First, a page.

Jury at Brett Overby murder trial to decide whether testimony 'far-fetched' or 'too peculiar to be made up'
Overby admitted to killing Christine Wood in 2016, but said he did not intend to hurt her
The fate of the Winnipeg man who admitted to killing Christine Wood will soon be in the hands of a jury.
Closing arguments were made Tuesday morning in Brett Overby's second-degree murder trial.
Wood was last seen by her parents in Winnipeg on Aug. 19, 2016. Her body was found in a field outside the city in June 2017, nearly two months after Overby was charged with second-degree murder in connection with her death.
Overby admitted during testimony Monday to killing the 21-year-old in his Burrows Avenue basement on Aug. 20, 2016, but said he did not intend to hurt her.
He said the two had met online through a dating website. They went to his home on the night of Aug. 19, where they had sex and drank together.
They ended up in Overby's basement, where he testified she attacked him with a knife, at which point he said he snapped and blacked out. When he came to, she was lying in a pool of blood, Overby testified.
On Tuesday, defence lawyer Sarah Inness argued being responsible for the death does not make him guilty of second-degree murder. She has argued he should be convicted of the lesser charge of manslaughter.
"Common sense tells you he killed her quickly in the heat of the moment," she said to the jury of nine men and three women.
She argued Overby had no intent to kill, but rather "a quick reaction with no planning, no foresight from someone who had consumed a lot of alcohol."
'Lies meant to bury the truth'
In his closing, Crown prosecutor Brent Davidson argued "drunken intent is still intent."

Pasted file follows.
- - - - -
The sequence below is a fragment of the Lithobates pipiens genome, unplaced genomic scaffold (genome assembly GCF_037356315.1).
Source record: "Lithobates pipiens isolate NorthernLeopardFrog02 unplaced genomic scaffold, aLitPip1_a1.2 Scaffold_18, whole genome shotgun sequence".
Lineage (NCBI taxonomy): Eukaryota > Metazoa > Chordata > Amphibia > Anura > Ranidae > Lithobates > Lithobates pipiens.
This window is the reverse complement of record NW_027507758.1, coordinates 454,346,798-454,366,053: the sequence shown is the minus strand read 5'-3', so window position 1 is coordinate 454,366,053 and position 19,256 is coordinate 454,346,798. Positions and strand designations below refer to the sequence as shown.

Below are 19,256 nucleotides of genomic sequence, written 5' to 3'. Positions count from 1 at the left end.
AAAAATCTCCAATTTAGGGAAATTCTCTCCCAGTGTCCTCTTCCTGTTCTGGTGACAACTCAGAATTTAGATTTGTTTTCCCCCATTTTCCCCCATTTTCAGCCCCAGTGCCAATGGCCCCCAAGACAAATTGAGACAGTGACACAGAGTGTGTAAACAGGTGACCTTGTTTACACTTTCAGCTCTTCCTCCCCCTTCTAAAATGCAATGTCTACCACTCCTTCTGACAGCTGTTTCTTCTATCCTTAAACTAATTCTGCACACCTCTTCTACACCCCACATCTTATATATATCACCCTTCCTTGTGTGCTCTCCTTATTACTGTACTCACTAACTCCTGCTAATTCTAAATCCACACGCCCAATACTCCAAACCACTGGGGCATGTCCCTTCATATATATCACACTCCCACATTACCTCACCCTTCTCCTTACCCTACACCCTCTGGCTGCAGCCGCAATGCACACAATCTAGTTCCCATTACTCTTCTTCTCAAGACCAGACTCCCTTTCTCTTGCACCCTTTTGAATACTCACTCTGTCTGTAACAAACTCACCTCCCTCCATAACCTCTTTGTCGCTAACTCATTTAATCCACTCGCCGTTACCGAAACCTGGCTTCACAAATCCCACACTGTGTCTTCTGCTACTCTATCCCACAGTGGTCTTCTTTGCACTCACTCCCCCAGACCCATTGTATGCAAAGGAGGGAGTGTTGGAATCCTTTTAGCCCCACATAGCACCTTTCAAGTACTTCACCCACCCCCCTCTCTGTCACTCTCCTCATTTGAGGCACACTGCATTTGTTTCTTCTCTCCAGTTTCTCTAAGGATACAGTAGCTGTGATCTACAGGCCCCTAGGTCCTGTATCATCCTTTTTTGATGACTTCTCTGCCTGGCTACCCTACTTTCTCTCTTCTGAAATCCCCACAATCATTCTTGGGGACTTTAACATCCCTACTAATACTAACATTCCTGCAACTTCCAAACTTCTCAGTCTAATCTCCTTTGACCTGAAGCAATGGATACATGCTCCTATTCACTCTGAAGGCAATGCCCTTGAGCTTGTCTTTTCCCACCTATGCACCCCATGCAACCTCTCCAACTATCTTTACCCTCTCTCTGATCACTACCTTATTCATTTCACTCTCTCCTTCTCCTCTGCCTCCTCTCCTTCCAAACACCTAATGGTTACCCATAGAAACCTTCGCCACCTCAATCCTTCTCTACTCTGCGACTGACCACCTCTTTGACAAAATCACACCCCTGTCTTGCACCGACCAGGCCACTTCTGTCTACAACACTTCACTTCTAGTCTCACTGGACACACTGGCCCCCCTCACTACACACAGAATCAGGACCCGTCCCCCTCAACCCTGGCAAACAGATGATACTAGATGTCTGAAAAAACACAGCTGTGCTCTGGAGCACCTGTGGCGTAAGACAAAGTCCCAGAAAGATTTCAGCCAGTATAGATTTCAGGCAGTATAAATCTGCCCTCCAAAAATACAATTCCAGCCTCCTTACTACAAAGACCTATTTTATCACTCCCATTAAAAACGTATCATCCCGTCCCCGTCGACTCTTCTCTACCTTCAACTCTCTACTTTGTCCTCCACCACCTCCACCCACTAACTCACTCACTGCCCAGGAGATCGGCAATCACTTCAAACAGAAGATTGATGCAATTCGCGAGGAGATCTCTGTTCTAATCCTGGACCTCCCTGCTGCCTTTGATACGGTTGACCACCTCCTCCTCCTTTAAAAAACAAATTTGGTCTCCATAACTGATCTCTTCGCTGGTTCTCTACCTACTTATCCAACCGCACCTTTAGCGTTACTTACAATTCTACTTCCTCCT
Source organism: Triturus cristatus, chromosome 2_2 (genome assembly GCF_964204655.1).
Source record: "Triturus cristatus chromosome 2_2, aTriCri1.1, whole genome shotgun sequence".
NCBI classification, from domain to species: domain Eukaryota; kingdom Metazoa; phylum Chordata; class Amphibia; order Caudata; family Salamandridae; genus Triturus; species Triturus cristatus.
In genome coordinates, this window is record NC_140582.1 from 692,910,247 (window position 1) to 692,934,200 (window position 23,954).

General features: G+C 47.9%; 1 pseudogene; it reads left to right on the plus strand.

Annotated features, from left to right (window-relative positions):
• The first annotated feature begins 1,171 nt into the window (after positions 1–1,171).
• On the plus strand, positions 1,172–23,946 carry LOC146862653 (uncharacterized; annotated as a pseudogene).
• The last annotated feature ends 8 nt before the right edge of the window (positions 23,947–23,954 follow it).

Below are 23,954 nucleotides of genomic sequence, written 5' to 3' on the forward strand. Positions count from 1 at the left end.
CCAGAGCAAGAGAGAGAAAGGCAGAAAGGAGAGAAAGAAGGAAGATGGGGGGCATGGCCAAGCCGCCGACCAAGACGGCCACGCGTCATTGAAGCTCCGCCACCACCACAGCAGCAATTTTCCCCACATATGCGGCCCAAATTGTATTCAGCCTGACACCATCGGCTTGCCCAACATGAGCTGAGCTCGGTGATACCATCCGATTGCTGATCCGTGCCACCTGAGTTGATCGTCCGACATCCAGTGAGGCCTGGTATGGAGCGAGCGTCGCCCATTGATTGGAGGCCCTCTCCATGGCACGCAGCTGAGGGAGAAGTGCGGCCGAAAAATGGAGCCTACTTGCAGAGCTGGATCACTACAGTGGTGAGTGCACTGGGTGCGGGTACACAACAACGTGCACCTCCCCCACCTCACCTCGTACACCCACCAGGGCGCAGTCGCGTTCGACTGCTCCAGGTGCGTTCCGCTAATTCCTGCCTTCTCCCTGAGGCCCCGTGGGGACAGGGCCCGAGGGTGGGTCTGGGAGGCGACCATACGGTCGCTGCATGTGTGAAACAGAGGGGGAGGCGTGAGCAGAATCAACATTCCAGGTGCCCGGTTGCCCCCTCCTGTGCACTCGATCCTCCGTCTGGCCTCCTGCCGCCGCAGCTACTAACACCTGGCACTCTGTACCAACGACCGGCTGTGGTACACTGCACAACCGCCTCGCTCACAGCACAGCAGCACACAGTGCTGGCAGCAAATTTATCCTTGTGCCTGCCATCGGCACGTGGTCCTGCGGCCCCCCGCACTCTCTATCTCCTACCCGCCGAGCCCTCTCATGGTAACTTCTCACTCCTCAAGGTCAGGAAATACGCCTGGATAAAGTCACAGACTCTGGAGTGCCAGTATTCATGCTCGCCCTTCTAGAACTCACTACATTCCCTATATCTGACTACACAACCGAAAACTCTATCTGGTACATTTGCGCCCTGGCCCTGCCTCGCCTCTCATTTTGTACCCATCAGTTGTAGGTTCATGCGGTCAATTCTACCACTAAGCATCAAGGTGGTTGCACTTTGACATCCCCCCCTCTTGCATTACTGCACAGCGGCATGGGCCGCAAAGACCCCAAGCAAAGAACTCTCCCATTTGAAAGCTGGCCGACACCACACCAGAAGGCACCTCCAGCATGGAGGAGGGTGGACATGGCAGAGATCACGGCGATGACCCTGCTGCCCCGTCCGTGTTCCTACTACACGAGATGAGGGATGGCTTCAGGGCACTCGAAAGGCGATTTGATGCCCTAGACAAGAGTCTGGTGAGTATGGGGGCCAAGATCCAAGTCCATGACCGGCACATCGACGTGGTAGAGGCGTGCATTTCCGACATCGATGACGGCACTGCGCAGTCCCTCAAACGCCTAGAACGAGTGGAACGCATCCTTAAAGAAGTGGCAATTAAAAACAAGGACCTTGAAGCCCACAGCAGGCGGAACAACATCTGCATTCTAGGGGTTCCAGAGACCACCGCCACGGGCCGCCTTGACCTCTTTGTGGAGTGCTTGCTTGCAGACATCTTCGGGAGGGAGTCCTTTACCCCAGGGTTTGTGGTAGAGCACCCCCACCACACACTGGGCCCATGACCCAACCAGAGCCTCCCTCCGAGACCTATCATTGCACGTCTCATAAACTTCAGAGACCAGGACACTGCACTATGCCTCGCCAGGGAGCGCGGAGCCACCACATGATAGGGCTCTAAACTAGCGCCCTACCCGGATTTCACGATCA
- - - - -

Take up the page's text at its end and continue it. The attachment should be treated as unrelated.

He addressed the jury for about 50 minutes and quoted Overby's admissions to the jury.
During his Monday testimony, Overby also admitted to wrapping Wood's body in plastic before burying her in a farmer's field in the rural municipality of Springfield, and to cleaning up her blood in his basement, trying to hide the evidence by using bleach.
Davidson said Overby knew what he was doing when he wrapped Wood's body and carried it over his shoulder up a steep flight of stairs.
He said Overby had the foresight to pack a shovel before driving down country roads to bury the evidence.
"This case is about lies meant to bury the truth," said Davidson. "Just like he did with Christine."
The Court of Queen's Bench trial began on April 30 before Justice Chris Martin.
The Crown called 13 witnesses over four days, including Wood's parents, police investigators, the pathologist who conducted her autopsy, the farmer who found her body and Overby's ex-girlfriend.
Inness called three witnesses on Monday: Overby and two men who dated Wood in the summer of 2016.
The jury heard Wood met all three men on the online dating site Plenty of Fish.
All three men testified she punched them in the face while she was intoxicated.
Overby told the court she punched him once in his kitchen and took another swing at him in the basement, but had a knife hidden in her hand, which cut his neck.
"You do not get to kill someone because you received a scratch on the neck," said Davidson.
He said Overby's story was "far-fetched."
However, Inness argued it was those details which make it believable, specifically telling the jury Overby took Wood to the basement to show her a mouse skeleton.
"These details are too peculiar to be made up," she said.
Justice Chris Martin will give instructions to the jury Wednesday morning before they start deliberating.
Inness said she expects they will be given the option to find her client guilty of manslaughter.
"He will not walk out of this courtroom a free man," she said, because her client admitted to the killing.
The Crown urged the jury to find him guilty of second-degree murder.
"The other witness — the other person who can tell us with absolute certainty — was unable to speak seconds after a knife was drawn nine centimetres over her neck," Davidson said in reference to Wood.
"The truth with forever remain buried with Christine Wood."